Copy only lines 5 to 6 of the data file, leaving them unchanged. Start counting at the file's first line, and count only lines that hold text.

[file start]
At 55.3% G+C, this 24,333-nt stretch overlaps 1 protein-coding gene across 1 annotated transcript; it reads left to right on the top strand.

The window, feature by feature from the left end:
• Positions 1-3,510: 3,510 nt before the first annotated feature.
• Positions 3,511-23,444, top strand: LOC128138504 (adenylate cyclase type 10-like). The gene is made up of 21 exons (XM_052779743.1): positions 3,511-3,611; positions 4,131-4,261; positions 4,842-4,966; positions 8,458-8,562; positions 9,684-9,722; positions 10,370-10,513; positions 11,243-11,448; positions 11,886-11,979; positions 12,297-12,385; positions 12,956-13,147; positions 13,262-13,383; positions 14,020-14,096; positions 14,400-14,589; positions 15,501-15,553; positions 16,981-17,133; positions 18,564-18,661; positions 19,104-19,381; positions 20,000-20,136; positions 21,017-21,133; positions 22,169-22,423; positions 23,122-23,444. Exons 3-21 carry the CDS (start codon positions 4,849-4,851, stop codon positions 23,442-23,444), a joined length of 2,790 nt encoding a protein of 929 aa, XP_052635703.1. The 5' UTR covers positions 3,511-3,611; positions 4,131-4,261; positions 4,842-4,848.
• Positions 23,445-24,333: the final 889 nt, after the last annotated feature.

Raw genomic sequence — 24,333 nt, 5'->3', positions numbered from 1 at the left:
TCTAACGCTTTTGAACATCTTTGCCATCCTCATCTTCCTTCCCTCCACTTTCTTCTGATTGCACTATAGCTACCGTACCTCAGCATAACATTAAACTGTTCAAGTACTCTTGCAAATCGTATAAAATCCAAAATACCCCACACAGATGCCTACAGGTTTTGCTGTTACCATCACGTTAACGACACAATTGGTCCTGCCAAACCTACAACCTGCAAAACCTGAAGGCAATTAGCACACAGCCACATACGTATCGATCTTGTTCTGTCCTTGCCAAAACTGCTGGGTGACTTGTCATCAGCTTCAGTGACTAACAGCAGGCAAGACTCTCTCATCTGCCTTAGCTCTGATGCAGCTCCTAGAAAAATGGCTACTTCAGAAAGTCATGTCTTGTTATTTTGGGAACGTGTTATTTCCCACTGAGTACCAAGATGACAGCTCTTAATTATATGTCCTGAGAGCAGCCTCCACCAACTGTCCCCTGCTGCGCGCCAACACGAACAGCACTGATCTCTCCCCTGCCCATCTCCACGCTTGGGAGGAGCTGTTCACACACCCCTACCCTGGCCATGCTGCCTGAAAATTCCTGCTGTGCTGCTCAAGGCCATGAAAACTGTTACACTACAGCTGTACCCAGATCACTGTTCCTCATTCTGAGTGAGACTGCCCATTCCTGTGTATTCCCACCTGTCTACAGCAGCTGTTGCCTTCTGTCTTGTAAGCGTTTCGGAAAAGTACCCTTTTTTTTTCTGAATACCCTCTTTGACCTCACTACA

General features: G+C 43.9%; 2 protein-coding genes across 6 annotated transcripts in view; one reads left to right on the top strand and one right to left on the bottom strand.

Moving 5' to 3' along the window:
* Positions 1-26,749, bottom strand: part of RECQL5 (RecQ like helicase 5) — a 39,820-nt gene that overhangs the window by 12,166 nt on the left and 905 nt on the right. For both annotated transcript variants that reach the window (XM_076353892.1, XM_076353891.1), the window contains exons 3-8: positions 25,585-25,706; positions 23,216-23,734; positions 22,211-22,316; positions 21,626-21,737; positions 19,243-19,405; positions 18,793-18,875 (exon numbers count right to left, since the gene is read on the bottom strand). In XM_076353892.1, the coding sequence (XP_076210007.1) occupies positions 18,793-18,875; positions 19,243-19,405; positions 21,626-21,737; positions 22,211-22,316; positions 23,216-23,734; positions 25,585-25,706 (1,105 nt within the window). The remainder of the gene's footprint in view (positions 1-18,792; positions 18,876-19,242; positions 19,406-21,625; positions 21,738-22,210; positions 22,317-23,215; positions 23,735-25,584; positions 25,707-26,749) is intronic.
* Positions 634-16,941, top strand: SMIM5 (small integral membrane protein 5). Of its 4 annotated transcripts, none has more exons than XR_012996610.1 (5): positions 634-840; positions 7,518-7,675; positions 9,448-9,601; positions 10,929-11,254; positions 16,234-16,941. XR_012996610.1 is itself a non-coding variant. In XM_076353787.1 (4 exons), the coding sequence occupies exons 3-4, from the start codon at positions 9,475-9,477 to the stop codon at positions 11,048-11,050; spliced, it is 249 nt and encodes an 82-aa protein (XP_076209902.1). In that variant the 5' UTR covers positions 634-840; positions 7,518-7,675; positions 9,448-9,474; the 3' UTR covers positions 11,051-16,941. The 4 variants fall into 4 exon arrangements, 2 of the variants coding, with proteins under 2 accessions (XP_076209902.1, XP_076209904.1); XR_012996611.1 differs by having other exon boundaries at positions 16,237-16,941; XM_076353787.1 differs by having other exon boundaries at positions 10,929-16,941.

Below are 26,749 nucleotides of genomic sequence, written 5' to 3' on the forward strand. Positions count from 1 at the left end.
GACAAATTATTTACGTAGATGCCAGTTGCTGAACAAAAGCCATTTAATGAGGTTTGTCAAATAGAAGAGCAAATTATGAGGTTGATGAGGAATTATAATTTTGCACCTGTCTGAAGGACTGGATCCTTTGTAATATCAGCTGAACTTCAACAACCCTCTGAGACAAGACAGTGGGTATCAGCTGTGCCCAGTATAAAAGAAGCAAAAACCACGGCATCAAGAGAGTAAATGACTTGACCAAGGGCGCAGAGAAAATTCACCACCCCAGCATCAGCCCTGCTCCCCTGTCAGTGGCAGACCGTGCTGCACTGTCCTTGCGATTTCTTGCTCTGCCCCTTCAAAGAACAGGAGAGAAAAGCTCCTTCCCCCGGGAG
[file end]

• Positions 23,445-24,333: the final 889 nt, after the last annotated feature.

Raw genomic sequence — 24,333 nt, 5'->3', positions numbered from 1 at the left: